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Viva le difference

French manners and American mores clash in Le Divorce



Le Divorce couldn't be more timely. On the tail end of the French bashing that surrounded the Iraq war comes a clever film that parses the dramatic cultural differences between America and France.

From the producer/ director team of Ismail Merchant and James Ivory, Le Divorce is set in a 21st century far from the linen parasols and teatimes of their usual historical dramas. But it is still resolutely fixated on manners. As much as The Remains of the Day or Howards End, Le Divorce shows how even the most abstract codes of conduct can wreak cruel emotional havoc on their practitioners and prey. Le Divorce suggests there is much truth in the belief that things like table manners were invented to keep people from knifing each other at dinner. The bourgeois French at the center of this drama fight like hellcats, they just do it beneath a cloak of decorous privilege, smiling through closed lips.

Le Divorce is narrated by a humorously newfangled innocent abroad, Isabel (Kate Hudson), who is more Santa Barbara mall rat than Daisy Miller. Hudson has inherited her mother Goldie Hawn's persona, defined by an archetypal California-style "it's all good" wholesome sexuality and wide-eyed lust for life. She employs that combination winningly as an American girl briefly intoxicated by the understated kink and idiosyncratic moral codes of French life.

Isabel has been dispatched by her family to watch over her freshly pregnant sister Roxy (Naomi Watts), a similarly gorgeous blond poet living in Paris with her young daughter and French painter husband Charles-Henri de Persand (Melvil Poupaud). As Isabel arrives, however, Charles-Henri is storming out, deserting Roxy for a wild-eyed Russian mistress who looks like a cross between Salma Hayek and Groucho Marx.

While Roxy drowns in justified rage and bitterness at her husband's desertion, Isabel is intoxicated by her exotic new surroundings. She embarks on a love affair with her married brother-in-law Edgar (Thierry Lhermitte), a superior right-wing politician who opposes abortion but relishes his many extramarital dalliances with a string of young women.

But Le Divorce's most compelling element is the way it cuts nastily to the heart of cultural differences between Americans and the French. Based on Diane Johnson's novel, with a screenplay by frequent Merchant/Ivory collaborator Ruth Prawer Jhabvala, the film paints an eviscerating view of France as a deeply conservative society overlaid with a pretense of liberalism, where etiquette is a means of social control.

Roxy is far from the freewheeling, liberated California artist one might expect. She is opposed to the cavalier French approach to adultery and is determined to save her marriage even as her husband consults a divorce lawyer and begins to divvy up their property. "Why are adultery and fornication treated as the greatest joke on Earth?" she fumes during a Sunday lunch with her haughty in-laws, who are presided over by the regal, scheming matriarch Suzanne (Leslie Caron).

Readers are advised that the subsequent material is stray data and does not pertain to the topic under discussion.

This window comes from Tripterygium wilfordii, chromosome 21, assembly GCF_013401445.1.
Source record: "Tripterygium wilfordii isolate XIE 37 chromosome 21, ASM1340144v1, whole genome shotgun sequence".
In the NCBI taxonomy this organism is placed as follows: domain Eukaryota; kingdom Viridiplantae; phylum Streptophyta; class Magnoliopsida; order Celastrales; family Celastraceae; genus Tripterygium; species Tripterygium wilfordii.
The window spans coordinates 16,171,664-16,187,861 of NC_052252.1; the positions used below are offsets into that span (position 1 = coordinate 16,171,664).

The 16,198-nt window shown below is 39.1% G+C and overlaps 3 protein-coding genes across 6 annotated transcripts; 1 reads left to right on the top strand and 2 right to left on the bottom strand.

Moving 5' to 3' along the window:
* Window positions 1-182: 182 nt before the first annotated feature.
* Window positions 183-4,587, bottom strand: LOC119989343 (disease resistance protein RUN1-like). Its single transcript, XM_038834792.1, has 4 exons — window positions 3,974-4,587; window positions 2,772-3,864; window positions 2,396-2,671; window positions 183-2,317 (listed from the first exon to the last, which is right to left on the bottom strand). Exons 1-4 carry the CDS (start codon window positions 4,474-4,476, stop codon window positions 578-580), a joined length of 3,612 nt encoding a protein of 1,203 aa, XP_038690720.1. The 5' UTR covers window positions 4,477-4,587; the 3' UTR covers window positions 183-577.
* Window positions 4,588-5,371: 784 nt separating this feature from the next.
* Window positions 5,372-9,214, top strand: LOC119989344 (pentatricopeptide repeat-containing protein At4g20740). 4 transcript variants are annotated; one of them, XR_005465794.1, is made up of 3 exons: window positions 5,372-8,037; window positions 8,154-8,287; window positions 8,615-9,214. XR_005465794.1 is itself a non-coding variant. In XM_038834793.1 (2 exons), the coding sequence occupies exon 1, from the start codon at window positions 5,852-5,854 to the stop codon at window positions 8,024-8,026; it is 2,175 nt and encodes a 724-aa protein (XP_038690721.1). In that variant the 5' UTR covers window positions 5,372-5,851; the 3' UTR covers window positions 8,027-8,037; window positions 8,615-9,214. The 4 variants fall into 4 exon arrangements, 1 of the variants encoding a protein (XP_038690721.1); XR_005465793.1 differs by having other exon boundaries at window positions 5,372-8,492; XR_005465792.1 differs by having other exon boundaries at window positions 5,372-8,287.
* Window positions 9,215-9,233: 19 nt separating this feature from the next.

The de Persand clan seems barely interested in the rapidly dissolving marriage and a baby on the way. But they're unnaturally obsessed with how the couple's property will be divided, especially an oil painting owned by Roxy's family for generations, which her French relations would like to consider their rightful due. The divorce becomes a symbolic battle between American codes of morality, fairness and sporting behavior, and what Le Divorce suggests are French preferences for guile, pretense and good manners that disguise bad behavior and an antediluvian system rigged to support patriarchy and punish women.

In its first half, Le Divorce is what one expects of a Merchant Ivory production at its best -- a shrewd, eagle-eyed dissection of all the agendas and politics that play out in family living rooms and at dinner tables beneath a veneer of proper behavior.

Merchant/Ivory have updated their concerns without losing touch with the life's blood of their filmmaking. The movie has amusing moments when it wanders back into the traditions of the novel of manners, where small details convey a world of meaning. In Le Divorce, a Hermés Kelly bag speaks with the semiotic complexity of a carriage in Edith Wharton's novels. And the way Ivory arranges a montage of prissily dressed nouveau French cuisine says as much about how we cloak our human appetites and desires in controlled packaging as does a whalebone corset or a waltz.

In its awkward second half, the film becomes like Woody Allen in the noodley goofy mid-'90s phase of his career. It's a thrill-packed denouement that self- referentially winks at its own excesses even as it indulges in corny old Hollywood conventions of bad guys punished and order restored.

Problems with the thriller denouement are quibbles, however. When is the last time a film made one think about something as volatile but as fascinating as "national character"?

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